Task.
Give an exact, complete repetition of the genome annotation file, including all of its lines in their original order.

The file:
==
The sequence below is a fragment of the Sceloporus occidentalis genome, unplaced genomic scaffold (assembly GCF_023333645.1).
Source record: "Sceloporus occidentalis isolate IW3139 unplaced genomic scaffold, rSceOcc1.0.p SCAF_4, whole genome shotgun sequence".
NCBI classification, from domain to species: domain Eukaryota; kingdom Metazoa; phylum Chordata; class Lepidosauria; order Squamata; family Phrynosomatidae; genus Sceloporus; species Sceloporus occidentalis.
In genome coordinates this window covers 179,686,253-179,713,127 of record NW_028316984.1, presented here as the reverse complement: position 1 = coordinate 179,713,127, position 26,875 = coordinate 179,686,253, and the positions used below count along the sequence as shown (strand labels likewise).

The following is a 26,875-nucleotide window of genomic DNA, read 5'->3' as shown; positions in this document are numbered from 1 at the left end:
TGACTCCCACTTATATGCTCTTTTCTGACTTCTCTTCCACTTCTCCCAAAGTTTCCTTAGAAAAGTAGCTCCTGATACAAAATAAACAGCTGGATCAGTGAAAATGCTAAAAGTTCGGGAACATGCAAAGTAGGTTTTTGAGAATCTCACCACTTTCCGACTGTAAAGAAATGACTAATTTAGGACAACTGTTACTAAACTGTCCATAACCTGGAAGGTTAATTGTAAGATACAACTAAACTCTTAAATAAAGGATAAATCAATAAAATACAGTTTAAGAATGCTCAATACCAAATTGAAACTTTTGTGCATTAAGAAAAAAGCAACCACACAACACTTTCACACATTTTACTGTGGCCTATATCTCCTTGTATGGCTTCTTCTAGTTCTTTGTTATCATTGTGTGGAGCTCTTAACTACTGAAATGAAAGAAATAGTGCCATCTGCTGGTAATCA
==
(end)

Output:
The sequence below is a fragment of the Sceloporus occidentalis genome, unplaced genomic scaffold (assembly GCF_023333645.1).
Source record: "Sceloporus occidentalis isolate IW3139 unplaced genomic scaffold, rSceOcc1.0.p SCAF_4, whole genome shotgun sequence".
NCBI classification, from domain to species: domain Eukaryota; kingdom Metazoa; phylum Chordata; class Lepidosauria; order Squamata; family Phrynosomatidae; genus Sceloporus; species Sceloporus occidentalis.
In genome coordinates this window covers 179,686,253-179,713,127 of record NW_028316984.1, presented here as the reverse complement: position 1 = coordinate 179,713,127, position 26,875 = coordinate 179,686,253, and the positions used below count along the sequence as shown (strand labels likewise).

The following is a 26,875-nucleotide window of genomic DNA, read 5'->3' as shown; positions in this document are numbered from 1 at the left end:
TGACTCCCACTTATATGCTCTTTTCTGACTTCTCTTCCACTTCTCCCAAAGTTTCCTTAGAAAAGTAGCTCCTGATACAAAATAAACAGCTGGATCAGTGAAAATGCTAAAAGTTCGGGAACATGCAAAGTAGGTTTTTGAGAATCTCACCACTTTCCGACTGTAAAGAAATGACTAATTTAGGACAACTGTTACTAAACTGTCCATAACCTGGAAGGTTAATTGTAAGATACAACTAAACTCTTAAATAAAGGATAAATCAATAAAATACAGTTTAAGAATGCTCAATACCAAATTGAAACTTTTGTGCATTAAGAAAAAAGCAACCACACAACACTTTCACACATTTTACTGTGGCCTATATCTCCTTGTATGGCTTCTTCTAGTTCTTTGTTATCATTGTGTGGAGCTCTTAACTACTGAAATGAAAGAAATAGTGCCATCTGCTGGTAATCA